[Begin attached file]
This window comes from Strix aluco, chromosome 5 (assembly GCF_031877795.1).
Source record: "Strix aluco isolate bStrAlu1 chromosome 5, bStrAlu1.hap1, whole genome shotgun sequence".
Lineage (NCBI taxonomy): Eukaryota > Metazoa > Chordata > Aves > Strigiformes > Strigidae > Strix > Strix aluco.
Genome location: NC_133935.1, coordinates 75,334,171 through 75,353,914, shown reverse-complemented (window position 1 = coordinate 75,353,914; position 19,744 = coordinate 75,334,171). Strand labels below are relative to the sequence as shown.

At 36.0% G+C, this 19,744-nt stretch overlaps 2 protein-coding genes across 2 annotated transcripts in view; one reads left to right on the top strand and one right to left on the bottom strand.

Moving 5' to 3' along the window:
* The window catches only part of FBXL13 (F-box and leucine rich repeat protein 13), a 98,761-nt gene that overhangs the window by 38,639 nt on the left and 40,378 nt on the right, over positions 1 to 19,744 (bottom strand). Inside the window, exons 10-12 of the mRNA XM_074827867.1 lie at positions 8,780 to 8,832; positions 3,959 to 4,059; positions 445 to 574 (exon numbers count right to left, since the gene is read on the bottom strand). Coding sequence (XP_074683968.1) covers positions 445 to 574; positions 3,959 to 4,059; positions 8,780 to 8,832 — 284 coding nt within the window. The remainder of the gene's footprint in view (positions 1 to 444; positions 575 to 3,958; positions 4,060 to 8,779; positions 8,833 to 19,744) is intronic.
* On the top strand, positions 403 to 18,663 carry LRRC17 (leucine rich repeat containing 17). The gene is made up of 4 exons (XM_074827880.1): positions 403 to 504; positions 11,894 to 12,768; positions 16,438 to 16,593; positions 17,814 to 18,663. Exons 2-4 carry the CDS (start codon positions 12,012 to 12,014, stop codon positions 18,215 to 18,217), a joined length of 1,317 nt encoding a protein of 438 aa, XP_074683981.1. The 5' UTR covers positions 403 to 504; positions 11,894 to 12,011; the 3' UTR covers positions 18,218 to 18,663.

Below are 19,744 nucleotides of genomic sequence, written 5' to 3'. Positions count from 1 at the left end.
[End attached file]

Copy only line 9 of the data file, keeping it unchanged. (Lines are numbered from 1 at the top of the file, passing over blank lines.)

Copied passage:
Below are 19,744 nucleotides of genomic sequence, written 5' to 3'. Positions count from 1 at the left end.